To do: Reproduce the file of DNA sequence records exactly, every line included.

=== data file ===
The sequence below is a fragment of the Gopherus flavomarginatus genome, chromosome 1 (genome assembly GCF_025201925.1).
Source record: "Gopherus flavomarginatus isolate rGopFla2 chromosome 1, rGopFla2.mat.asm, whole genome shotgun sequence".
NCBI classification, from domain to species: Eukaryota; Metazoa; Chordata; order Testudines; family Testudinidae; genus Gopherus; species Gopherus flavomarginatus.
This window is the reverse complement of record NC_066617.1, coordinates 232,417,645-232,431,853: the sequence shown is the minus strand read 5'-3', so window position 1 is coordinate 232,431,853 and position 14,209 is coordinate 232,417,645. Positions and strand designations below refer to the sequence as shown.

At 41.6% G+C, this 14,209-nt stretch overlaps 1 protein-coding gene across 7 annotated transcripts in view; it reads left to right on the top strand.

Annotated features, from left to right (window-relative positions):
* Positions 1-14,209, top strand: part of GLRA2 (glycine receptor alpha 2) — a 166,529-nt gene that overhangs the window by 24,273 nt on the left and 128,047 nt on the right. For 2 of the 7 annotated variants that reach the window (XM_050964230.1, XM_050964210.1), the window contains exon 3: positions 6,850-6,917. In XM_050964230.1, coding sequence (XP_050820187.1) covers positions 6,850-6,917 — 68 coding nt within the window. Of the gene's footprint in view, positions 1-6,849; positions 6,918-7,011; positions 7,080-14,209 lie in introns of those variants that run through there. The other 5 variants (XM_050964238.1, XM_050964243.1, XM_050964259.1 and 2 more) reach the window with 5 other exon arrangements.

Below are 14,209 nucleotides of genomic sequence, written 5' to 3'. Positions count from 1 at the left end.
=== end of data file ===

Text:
The sequence below is a fragment of the Gopherus flavomarginatus genome, chromosome 1 (genome assembly GCF_025201925.1).
Source record: "Gopherus flavomarginatus isolate rGopFla2 chromosome 1, rGopFla2.mat.asm, whole genome shotgun sequence".
NCBI classification, from domain to species: Eukaryota; Metazoa; Chordata; order Testudines; family Testudinidae; genus Gopherus; species Gopherus flavomarginatus.
This window is the reverse complement of record NC_066617.1, coordinates 232,417,645-232,431,853: the sequence shown is the minus strand read 5'-3', so window position 1 is coordinate 232,431,853 and position 14,209 is coordinate 232,417,645. Positions and strand designations below refer to the sequence as shown.

At 41.6% G+C, this 14,209-nt stretch overlaps 1 protein-coding gene across 7 annotated transcripts in view; it reads left to right on the top strand.

Annotated features, from left to right (window-relative positions):
* Positions 1-14,209, top strand: part of GLRA2 (glycine receptor alpha 2) — a 166,529-nt gene that overhangs the window by 24,273 nt on the left and 128,047 nt on the right. For 2 of the 7 annotated variants that reach the window (XM_050964230.1, XM_050964210.1), the window contains exon 3: positions 6,850-6,917. In XM_050964230.1, coding sequence (XP_050820187.1) covers positions 6,850-6,917 — 68 coding nt within the window. Of the gene's footprint in view, positions 1-6,849; positions 6,918-7,011; positions 7,080-14,209 lie in introns of those variants that run through there. The other 5 variants (XM_050964238.1, XM_050964243.1, XM_050964259.1 and 2 more) reach the window with 5 other exon arrangements.

Below are 14,209 nucleotides of genomic sequence, written 5' to 3'. Positions count from 1 at the left end.